Toys: Christmas is really fun with little kids. Your budget can go a long way with toys and trinkets, but they don’t need to open 15 presents. They can’t process that much stuff mentally.
Dave Ramsey has an excellent article on this subject, and great suggestions to manage your gift-giving. As our kids have gotten older, we have moved to a more minimalistic holiday. We just do stocking stuffers, cash, and one gift from Santa.
That way you don’t have to kill yourself shopping for a massive list, fight the holiday crowd, or mess with the returns. Let the older kids shop after Christmas. Things are on sale, and they can get what they want.
I like this suggestion for giving gifts: something you want, something you need, something to wear, and something to read. 4 gifts. I might try that this year.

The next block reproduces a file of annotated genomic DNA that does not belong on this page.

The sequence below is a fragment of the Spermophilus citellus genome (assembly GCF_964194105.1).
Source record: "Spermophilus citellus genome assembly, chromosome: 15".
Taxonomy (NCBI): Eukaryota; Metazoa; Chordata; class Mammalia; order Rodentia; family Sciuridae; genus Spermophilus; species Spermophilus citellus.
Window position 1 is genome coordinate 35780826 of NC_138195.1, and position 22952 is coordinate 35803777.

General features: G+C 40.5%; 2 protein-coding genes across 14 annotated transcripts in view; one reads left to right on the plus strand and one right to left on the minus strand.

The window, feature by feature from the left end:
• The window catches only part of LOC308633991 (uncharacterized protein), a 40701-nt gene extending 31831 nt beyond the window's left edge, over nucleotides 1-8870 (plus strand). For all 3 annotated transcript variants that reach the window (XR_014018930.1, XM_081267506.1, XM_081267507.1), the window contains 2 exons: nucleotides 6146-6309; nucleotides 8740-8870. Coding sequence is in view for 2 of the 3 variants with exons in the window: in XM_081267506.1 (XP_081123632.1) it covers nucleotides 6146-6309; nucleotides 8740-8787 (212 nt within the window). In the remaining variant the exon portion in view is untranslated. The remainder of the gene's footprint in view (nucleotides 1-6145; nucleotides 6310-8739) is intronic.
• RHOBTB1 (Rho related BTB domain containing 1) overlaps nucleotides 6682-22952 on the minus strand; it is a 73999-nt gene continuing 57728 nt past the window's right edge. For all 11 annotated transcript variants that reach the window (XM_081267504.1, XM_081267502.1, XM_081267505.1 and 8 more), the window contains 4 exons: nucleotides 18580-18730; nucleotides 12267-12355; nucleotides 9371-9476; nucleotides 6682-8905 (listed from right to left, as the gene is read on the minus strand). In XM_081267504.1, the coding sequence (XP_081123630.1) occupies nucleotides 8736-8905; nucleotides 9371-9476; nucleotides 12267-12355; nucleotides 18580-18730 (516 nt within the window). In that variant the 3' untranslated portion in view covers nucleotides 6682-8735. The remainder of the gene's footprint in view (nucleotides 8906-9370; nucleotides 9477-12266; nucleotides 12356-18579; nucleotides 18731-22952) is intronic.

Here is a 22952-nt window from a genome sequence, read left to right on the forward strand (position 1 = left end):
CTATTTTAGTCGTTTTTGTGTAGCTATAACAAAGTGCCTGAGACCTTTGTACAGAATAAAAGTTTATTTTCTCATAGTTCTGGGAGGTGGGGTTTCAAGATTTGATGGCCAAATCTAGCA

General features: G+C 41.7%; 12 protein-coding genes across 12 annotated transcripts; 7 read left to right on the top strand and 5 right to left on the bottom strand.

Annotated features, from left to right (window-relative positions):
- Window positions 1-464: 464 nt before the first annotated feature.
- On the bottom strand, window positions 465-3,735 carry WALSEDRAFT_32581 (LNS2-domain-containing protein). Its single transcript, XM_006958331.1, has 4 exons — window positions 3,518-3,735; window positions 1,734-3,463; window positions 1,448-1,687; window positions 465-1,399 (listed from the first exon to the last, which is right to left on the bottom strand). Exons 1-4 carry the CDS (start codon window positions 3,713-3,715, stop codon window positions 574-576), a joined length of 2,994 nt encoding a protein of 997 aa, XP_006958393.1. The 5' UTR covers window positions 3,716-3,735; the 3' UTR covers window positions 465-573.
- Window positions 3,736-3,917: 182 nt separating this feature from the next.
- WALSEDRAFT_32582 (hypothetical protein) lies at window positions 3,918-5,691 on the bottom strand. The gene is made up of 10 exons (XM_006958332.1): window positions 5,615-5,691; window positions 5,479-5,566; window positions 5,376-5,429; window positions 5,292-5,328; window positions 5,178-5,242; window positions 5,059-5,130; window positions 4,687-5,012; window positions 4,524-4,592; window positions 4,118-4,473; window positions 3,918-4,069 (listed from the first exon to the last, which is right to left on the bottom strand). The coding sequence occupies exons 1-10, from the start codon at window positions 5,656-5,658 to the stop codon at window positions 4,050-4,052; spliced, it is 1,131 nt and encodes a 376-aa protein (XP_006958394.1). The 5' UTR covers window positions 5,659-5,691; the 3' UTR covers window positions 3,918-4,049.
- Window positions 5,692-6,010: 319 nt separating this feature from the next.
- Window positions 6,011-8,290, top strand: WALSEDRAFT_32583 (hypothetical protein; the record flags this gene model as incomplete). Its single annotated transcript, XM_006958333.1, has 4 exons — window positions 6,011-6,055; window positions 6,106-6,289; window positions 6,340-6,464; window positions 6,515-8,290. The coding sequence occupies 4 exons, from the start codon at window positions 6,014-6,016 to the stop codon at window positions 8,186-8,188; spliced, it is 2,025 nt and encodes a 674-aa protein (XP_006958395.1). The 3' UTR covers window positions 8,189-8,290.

Mission Project: The best way to get the kid’s focus off themselves is to do a mission project with them.
Adopt an angel through the Salvation Army, feed the homeless through an organization such as Union Gospel Mission, or mail a shoebox gift to kids overseas through Operation Christmas Child.
We have done all of these in the past. As a family, we have found feeding the homeless the most meaningful as it sets the right tone for the season.
Pin for later!
3. Lose Hope
I think losing hope is one of the reasons so many people get depressed around the holidays. We expect people to be something they are never going to be. I can’t tell you how many times I have been let down because I hoped “things would be different this year.”